In contrast, the poor and the lower income class makes up more than half of households (52.7 percent, or 11.3 million households), and have a quarter share (23.1 percent) of total household income in the country. At the other end of the spectrum, households in the upper income (but not rich) and the rich classes comprise only 1.5 percent of total households, and yet they have a share of 11.4 percent of total household income.
Table 1. Income Classes in the Income Distribution, Income Thresholds and Sizes of Income Classes in 2012
Note: Author’s calculations on data sourced from 2012 Family Income and Expenditure Survey (FIES), Philippine Statistics Authority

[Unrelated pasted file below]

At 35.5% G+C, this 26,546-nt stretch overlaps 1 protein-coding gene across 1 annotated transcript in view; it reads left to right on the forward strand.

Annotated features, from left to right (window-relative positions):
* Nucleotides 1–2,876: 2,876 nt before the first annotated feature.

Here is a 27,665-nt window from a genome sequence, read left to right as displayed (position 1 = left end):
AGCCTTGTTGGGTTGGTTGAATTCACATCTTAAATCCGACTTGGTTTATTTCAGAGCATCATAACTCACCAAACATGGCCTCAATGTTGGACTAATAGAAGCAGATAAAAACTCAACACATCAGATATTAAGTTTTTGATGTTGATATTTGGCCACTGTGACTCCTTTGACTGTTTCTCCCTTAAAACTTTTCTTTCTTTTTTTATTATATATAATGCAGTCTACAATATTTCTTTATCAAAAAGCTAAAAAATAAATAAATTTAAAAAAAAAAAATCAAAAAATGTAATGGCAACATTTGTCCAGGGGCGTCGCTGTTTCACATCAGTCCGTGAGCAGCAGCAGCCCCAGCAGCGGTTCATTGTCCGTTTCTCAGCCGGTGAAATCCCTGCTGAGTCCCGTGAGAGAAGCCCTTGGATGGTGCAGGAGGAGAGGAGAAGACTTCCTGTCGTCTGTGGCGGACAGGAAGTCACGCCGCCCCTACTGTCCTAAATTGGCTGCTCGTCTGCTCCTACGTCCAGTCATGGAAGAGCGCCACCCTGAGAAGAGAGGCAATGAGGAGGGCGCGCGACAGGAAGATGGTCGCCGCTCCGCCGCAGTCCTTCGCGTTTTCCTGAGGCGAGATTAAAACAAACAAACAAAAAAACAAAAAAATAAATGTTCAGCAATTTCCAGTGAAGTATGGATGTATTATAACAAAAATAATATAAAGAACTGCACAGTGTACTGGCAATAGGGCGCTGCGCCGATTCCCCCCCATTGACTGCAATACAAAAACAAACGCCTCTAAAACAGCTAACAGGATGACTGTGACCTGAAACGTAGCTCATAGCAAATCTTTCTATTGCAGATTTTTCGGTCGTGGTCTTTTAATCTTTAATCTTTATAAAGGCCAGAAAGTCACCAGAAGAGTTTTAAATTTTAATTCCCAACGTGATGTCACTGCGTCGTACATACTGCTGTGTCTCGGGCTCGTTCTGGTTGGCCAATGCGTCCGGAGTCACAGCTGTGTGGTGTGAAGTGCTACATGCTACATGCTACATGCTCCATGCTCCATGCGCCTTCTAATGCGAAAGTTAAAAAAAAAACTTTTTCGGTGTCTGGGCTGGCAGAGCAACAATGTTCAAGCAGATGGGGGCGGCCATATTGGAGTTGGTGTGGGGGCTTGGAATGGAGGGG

Where do the middle class reside?
The biggest concentration of the middle class is in Luzon, especially in Metro Manila (which has a fourth of them), and neighboring CALABARZON and Central Luzon (see Table 2). In total, these three regions have more than half of the middle class.
The rich also reside in the same regions, while in contrast, the biggest concentration of the poor are in Central Visayas, Bicol, Western Visayas and Mindanao.
Low income classes that are non-poor, but clearly more vulnerable to becoming poor than other non-poor classes are predominant in Calabarzon, Central Luzon and Metro Manila.
Table 2. Income Distribution by Income Group and by Region, 2012
In addition, as is to be expected, being middle class is an urban phenomenon with about two third of the middle class residing in urban areas (see Figure 1) while the poor and low income families are more concentrated in rural areas. Similarly, high income and rich families they tend to be more concentrated also in urban areas, just like the lower middle, middle, and upper middle income classes.